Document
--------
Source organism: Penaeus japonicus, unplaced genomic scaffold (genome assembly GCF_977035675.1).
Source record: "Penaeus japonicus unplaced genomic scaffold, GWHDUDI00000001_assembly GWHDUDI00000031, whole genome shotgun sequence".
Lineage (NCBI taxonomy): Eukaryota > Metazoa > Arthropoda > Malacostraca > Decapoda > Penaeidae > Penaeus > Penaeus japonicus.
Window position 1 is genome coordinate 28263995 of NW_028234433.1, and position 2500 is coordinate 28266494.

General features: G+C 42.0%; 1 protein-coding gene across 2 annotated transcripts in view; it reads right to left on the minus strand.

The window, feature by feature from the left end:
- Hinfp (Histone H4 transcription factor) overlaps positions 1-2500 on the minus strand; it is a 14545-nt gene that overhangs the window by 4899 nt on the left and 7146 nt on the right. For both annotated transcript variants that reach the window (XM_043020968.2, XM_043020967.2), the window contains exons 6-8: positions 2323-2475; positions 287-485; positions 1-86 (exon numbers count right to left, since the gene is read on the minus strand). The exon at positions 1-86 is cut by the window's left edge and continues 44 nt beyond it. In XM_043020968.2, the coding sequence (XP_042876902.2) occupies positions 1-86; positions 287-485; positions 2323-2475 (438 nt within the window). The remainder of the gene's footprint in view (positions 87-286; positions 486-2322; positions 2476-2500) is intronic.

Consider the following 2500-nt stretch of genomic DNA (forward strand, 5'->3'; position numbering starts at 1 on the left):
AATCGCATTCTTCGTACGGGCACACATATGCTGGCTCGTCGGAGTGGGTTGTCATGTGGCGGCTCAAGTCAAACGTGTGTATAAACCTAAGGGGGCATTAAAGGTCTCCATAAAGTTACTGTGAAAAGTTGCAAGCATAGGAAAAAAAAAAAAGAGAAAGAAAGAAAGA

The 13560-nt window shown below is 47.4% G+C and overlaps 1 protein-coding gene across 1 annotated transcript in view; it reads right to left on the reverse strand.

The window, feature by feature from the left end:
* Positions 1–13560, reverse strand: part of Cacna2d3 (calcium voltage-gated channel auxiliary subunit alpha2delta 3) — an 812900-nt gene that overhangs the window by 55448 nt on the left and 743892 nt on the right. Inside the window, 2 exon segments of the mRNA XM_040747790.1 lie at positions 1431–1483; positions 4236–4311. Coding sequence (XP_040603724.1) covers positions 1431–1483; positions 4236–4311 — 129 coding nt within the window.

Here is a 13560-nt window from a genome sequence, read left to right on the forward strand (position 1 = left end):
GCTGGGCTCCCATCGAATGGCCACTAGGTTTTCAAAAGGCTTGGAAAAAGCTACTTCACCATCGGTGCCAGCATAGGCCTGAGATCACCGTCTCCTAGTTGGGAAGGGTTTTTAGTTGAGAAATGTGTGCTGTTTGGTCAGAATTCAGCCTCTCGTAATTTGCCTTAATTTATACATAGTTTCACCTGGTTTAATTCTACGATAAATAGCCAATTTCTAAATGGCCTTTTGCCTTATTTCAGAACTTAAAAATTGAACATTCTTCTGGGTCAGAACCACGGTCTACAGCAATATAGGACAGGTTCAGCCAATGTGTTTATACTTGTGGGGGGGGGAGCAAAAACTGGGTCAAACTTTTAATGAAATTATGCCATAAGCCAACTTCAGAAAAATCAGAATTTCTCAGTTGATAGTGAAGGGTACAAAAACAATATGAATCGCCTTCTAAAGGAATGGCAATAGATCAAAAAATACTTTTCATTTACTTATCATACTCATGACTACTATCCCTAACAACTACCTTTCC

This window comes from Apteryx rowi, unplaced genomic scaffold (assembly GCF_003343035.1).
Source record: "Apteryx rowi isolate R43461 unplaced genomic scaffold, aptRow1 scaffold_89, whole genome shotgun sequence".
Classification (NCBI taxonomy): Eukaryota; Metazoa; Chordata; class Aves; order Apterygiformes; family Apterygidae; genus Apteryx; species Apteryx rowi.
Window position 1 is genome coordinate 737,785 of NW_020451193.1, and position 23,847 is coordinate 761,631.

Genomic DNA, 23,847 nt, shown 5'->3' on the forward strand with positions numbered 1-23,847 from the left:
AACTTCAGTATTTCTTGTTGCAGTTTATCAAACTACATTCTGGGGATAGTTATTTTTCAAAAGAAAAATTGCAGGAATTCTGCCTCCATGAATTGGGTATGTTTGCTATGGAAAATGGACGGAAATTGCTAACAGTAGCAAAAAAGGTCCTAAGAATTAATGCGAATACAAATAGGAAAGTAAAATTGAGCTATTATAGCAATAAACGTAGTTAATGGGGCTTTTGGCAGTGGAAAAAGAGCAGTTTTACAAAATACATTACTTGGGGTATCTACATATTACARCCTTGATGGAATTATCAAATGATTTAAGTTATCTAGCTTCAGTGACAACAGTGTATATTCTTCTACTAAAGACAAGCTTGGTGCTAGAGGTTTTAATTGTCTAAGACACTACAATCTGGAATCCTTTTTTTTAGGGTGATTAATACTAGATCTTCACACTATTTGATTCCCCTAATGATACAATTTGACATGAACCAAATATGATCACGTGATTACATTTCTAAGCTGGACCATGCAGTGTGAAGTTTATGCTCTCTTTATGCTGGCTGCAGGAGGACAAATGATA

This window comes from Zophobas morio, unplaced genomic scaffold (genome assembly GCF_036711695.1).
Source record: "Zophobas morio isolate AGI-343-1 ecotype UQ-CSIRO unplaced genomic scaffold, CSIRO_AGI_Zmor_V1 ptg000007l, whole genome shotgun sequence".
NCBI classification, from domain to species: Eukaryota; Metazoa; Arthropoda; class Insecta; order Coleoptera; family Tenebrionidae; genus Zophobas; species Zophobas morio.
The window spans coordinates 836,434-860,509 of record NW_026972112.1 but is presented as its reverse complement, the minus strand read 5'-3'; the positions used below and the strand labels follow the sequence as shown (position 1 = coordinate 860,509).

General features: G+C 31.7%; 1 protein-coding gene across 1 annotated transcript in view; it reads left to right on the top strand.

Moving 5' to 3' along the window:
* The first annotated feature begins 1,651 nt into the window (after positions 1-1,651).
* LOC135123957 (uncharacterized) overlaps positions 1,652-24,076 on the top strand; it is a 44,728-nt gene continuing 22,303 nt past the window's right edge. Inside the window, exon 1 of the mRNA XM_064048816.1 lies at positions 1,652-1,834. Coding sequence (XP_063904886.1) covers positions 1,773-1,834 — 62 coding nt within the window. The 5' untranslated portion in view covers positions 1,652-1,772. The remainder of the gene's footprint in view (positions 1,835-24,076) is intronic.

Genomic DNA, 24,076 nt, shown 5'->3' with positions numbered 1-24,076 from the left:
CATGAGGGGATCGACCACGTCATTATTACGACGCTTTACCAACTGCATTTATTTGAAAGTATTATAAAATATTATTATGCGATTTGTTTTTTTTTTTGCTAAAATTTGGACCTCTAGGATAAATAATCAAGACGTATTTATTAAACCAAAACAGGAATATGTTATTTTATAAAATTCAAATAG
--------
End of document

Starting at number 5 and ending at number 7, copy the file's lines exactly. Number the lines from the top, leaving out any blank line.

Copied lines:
General features: G+C 42.0%; 1 protein-coding gene across 2 annotated transcripts in view; it reads right to left on the minus strand.

The window, feature by feature from the left end:
- Hinfp (Histone H4 transcription factor) overlaps positions 1-2500 on the minus strand; it is a 14545-nt gene that overhangs the window by 4899 nt on the left and 7146 nt on the right. For both annotated transcript variants that reach the window (XM_043020968.2, XM_043020967.2), the window contains exons 6-8: positions 2323-2475; positions 287-485; positions 1-86 (exon numbers count right to left, since the gene is read on the minus strand). The exon at positions 1-86 is cut by the window's left edge and continues 44 nt beyond it. In XM_043020968.2, the coding sequence (XP_042876902.2) occupies positions 1-86; positions 287-485; positions 2323-2475 (438 nt within the window). The remainder of the gene's footprint in view (positions 87-286; positions 486-2322; positions 2476-2500) is intronic.